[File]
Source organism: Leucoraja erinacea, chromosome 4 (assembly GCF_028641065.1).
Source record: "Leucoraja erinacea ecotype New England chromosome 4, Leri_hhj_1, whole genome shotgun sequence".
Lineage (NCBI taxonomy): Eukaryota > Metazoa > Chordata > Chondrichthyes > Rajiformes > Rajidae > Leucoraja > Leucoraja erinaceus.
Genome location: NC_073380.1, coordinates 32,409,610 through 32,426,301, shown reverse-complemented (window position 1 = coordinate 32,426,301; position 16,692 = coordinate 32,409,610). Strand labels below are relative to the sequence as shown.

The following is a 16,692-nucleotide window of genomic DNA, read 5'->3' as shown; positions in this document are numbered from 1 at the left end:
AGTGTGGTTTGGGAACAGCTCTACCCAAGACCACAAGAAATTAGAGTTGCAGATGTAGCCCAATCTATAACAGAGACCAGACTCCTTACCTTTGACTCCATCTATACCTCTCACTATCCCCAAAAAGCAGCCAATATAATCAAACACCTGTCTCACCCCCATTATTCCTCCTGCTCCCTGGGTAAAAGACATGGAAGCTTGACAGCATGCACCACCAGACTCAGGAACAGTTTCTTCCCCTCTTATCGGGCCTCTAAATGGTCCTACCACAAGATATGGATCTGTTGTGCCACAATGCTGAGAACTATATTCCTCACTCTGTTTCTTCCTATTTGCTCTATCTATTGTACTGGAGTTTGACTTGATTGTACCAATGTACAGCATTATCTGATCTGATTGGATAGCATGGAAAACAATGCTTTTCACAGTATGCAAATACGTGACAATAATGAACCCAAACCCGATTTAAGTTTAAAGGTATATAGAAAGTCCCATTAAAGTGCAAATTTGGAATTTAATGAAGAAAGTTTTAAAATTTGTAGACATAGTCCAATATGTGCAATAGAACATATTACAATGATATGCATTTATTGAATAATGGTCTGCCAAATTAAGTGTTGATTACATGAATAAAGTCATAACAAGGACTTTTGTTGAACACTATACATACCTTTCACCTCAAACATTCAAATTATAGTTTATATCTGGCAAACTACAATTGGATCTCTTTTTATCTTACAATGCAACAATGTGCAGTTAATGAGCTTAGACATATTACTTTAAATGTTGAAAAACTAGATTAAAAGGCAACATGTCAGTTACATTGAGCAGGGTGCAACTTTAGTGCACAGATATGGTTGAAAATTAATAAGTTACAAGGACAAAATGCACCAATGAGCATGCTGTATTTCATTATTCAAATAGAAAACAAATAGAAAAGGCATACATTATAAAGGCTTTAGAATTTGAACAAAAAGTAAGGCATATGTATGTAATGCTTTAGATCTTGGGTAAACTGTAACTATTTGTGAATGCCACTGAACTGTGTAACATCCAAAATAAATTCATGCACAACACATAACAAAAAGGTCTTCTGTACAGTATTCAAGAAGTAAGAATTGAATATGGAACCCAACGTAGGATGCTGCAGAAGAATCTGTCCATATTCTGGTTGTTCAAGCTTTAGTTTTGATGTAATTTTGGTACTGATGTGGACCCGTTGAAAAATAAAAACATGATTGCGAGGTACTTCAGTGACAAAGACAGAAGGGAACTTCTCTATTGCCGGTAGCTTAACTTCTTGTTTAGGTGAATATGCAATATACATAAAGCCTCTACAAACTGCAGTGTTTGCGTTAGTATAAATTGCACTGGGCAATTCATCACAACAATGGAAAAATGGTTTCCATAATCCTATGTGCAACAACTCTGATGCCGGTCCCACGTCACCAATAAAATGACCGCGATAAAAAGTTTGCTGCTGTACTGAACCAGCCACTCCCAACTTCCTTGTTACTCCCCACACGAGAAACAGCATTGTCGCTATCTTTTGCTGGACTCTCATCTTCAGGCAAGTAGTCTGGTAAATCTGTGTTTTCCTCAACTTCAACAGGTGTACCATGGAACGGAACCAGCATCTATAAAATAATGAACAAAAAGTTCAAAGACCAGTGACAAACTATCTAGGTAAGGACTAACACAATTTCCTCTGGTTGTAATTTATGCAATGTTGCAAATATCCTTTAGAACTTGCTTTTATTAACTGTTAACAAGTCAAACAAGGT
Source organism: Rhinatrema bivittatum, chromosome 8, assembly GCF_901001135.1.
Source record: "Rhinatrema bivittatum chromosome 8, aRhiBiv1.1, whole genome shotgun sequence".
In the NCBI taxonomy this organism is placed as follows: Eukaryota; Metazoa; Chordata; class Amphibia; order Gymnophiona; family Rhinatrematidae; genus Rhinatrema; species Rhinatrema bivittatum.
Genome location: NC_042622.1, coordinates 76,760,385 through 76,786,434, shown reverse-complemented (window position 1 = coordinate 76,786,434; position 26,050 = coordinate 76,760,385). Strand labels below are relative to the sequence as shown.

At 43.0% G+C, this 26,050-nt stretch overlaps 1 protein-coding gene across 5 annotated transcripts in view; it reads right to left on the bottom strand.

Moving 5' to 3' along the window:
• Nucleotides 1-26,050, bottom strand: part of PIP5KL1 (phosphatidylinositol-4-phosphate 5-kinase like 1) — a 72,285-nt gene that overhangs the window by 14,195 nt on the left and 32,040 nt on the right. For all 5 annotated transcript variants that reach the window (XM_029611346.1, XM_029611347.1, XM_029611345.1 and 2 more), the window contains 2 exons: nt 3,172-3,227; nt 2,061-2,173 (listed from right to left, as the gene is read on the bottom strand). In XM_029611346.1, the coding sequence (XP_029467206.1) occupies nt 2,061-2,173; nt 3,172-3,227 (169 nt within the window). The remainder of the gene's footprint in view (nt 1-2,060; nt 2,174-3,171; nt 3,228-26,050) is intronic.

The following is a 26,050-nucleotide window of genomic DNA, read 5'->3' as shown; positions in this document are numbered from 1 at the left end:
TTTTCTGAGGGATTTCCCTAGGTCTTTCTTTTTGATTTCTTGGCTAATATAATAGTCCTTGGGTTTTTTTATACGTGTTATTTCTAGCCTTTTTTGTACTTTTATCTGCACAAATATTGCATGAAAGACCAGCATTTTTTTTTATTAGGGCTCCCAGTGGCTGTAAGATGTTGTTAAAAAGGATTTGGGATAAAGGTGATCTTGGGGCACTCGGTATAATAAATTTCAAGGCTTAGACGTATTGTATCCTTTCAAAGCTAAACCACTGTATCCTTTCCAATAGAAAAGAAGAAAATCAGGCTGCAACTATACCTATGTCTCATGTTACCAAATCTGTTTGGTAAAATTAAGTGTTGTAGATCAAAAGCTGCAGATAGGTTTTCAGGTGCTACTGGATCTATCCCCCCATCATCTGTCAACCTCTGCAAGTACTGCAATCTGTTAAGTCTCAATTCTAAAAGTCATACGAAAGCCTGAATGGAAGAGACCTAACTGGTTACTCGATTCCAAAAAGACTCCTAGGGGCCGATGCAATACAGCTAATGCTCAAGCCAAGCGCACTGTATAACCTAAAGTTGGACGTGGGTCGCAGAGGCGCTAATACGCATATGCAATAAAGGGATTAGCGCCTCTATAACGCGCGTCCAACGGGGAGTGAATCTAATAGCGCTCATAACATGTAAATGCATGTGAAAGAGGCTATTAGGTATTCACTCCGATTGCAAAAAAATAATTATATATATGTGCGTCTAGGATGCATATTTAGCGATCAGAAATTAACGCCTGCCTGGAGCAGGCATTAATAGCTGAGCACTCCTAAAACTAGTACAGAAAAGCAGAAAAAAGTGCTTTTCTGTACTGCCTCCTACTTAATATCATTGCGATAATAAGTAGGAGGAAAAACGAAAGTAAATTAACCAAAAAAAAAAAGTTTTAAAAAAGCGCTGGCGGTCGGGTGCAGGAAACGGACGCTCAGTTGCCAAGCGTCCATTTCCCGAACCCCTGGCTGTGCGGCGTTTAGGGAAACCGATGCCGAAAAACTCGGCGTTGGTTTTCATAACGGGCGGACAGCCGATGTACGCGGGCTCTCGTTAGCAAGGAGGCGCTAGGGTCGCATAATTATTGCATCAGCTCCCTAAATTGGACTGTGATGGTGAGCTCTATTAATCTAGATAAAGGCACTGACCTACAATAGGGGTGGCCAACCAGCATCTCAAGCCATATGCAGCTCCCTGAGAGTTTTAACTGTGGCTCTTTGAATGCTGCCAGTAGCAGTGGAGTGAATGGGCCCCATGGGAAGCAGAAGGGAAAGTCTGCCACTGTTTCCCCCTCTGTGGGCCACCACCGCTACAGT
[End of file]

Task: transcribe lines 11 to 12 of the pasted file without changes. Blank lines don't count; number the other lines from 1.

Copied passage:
At 43.0% G+C, this 26,050-nt stretch overlaps 1 protein-coding gene across 5 annotated transcripts in view; it reads right to left on the bottom strand.

Moving 5' to 3' along the window: